So many powerful things have been published about sexual harassment since the Weinstein scandal blew up this fall — searing, brilliant, upsetting attempts to grasp the feelings such a complex moment brings about. And then there was Daphne Merkin’s piece in the New York Times on January 5.
Merkin, in what seems like an ill-conceived attempt at provocation, added her thoughts to a growing body of #MeToo criticism, which Slate helpfully explains as the school of thought that holds that “in our eagerness to bring the worst of the wrongdoers to long-overdue justice, women are ruining the lives of innocent men, punishing good people for being bad flirts, and threatening to make consensual sex a rare, robotic experience.”
The article is too all over the place to summarize neatly here, but the core gripe seems to be that while many feminists are publicly declaring themselves in support of the cause, privately, they are “rolling their eyes,” having had it with “the reflexive and unnuanced sense of outrage that has accompanied this cause from its inception.”
As the article made the rounds on Twitter, almost every young woman I follow began to reject it. “Which wave of feminism is the one in which nobody says ‘Whatever happened to flirting?’ That’s the one I’m in,” wrote Maris Kreizman.
Here we have one of the clearest examples of a generation gap that I’ve seen. Despite saying in the beginning of the article that women she knows “of all ages” seem to agree with her, Merkin posits herself in opposition to young women at several points, referring to them as “zealots” who perceive themselves to be “frail as Victorian housewives.”
Speaking on behalf of “longstanding feminists,” she blames the younger women doubly. First for not taking the risk associated with affirmative rejection, and secondly for ruining “eros.” According to her, a majority of women she knows have successfully fought off workplace harassers with statements like “Get your hands off me right now.” Whereas, seeking affirmative consent is “innately clumsy and retrograde, like going back to the childhood game of ‘Mother, May I?’”
The only retrograde thing here is Merkin’s understanding of feminism, which asks women to bear the full brunt of navigating sexism and gets squeamish about appearing too dangerous to men. I recognize this approach because I too grew up thinking that as a feminist it was my job to succeed despite the terms of the patriarchy. Straight-up changing the game seemed impossible. So I understand Merkin’s desire to wear her battle wounds like signs of strength rather than seeing herself as a victim of a rigged system. But it’s a fool’s game. The word reckoning has been used repeatedly to describe what we’re going through as a culture, and one of the things we need to reckon with is what women should expect from men and from themselves.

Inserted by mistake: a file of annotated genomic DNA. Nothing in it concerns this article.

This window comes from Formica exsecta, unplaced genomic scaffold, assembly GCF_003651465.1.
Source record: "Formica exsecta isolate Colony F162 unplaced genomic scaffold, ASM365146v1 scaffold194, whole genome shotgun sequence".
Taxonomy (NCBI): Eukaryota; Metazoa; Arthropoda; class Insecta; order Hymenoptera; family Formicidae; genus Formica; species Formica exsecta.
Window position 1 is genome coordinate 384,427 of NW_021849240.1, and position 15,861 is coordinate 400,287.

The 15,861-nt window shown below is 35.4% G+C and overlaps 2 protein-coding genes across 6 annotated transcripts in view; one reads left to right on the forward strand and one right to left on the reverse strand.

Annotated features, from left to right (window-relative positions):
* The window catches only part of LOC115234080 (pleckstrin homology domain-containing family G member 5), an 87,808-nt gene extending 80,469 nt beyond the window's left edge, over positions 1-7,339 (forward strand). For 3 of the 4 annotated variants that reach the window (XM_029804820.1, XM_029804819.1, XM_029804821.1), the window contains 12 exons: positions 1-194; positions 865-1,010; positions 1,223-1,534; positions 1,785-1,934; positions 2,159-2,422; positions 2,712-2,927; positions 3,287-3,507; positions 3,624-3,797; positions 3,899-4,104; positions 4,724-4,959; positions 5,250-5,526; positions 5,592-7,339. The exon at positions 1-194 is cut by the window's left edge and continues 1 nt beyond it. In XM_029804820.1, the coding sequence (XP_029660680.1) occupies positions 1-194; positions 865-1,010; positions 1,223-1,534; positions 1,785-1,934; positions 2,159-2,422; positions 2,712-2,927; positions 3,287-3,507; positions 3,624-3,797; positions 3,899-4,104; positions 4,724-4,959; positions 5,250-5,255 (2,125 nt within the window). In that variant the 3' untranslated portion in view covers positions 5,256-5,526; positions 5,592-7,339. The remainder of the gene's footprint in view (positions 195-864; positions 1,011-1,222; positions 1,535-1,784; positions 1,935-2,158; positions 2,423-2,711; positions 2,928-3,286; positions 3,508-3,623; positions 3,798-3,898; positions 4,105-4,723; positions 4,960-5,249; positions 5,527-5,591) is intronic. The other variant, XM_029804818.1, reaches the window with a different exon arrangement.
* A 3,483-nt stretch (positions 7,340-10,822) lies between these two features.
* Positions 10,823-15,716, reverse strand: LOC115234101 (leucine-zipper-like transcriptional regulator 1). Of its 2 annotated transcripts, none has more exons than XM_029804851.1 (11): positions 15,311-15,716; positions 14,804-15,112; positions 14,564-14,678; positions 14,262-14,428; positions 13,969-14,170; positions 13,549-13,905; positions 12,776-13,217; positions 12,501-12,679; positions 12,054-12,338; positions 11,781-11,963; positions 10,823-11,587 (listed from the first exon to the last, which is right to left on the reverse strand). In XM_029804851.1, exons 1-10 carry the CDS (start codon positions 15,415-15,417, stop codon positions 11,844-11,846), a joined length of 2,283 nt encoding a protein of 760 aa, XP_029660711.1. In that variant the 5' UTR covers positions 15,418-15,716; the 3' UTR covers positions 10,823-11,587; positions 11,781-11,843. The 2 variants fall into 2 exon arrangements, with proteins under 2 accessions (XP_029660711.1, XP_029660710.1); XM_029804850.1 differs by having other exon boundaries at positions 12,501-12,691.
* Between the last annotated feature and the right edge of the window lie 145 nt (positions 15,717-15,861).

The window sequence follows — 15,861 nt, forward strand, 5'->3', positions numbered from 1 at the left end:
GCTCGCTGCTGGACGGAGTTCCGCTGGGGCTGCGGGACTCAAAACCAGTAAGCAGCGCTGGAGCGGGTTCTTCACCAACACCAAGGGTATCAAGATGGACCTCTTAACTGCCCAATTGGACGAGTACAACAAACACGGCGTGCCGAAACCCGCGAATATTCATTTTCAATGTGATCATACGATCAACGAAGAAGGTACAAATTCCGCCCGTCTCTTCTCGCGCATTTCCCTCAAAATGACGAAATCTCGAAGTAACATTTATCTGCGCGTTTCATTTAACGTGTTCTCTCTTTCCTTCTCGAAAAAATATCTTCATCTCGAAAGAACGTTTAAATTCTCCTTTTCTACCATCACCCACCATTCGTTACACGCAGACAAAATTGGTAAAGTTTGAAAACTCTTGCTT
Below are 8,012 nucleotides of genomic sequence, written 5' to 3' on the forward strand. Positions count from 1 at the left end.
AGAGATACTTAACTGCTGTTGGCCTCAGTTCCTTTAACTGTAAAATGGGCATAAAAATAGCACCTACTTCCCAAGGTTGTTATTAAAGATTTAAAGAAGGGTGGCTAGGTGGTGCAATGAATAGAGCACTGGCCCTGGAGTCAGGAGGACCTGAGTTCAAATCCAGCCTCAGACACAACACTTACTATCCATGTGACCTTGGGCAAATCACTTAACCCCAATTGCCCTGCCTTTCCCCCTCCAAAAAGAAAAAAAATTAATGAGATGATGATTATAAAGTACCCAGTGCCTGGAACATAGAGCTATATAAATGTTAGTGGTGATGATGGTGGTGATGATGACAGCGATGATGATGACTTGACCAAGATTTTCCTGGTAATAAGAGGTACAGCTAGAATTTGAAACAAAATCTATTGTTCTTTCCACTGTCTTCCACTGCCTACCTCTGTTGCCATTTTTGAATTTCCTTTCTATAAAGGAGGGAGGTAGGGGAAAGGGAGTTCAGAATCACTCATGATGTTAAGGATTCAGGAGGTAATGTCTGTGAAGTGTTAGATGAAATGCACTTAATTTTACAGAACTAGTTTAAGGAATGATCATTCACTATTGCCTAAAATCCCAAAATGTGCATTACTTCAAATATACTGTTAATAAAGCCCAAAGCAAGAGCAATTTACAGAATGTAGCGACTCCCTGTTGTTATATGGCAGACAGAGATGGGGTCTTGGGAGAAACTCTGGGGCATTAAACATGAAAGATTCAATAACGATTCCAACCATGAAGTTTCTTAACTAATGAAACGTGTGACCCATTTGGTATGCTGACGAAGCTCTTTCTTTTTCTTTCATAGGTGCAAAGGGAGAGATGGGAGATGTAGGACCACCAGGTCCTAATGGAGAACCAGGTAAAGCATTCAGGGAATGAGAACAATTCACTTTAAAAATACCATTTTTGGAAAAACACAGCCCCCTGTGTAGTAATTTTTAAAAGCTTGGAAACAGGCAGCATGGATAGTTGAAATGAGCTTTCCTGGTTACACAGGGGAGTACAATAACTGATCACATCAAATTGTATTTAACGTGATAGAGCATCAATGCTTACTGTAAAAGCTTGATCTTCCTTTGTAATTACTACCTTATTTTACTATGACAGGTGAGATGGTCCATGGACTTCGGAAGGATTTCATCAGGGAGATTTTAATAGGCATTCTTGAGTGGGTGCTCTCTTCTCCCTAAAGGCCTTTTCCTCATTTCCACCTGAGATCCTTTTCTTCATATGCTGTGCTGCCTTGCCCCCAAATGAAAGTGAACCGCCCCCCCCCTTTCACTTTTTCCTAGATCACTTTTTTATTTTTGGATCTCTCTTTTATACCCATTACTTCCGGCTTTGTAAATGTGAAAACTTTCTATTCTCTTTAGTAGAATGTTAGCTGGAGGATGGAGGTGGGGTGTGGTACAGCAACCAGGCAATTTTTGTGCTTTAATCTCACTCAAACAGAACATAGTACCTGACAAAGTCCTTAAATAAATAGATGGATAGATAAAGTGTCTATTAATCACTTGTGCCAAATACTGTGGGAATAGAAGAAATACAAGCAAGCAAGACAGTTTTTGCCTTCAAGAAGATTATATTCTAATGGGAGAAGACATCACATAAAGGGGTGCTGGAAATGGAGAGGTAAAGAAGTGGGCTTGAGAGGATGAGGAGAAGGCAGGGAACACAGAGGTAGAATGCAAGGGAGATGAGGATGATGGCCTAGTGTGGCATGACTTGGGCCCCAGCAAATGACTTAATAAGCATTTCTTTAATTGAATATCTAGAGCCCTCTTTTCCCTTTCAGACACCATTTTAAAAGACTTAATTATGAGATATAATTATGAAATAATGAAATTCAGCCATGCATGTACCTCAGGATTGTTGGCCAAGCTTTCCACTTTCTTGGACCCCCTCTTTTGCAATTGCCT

Personally, this moment — and working closely with a group of young women every day — has made me reconsider deeply held assumptions about feminism and how I respond to men. Routine workplace annoyances, bad dates, and sexist behavior that I laughed off or thought I was tough enough to take, now strike me as so absurd I can’t believe I just let them slip. My conversations with the Cut staff have had a lot to do with changing how I see things. What I might have ignored, they see as unacceptable. And that’s good! It’s okay to change your opinion. Cathartic even!
The last few months have been disorienting to say the least. Trying to process them in real time has proven challenging but also, thrilling. Will some people have misgivings? Of course. But we do need to find a way forward, and it’s not by upholding Merkin’s status quo. Why not take the best lessons from both generations? Advocate for both affirmative rejection and affirmative consent. Advocate for a world where women feel powerful and safe enough to assert themselves in all situations — one where women of all ages can enforce the rules we help make.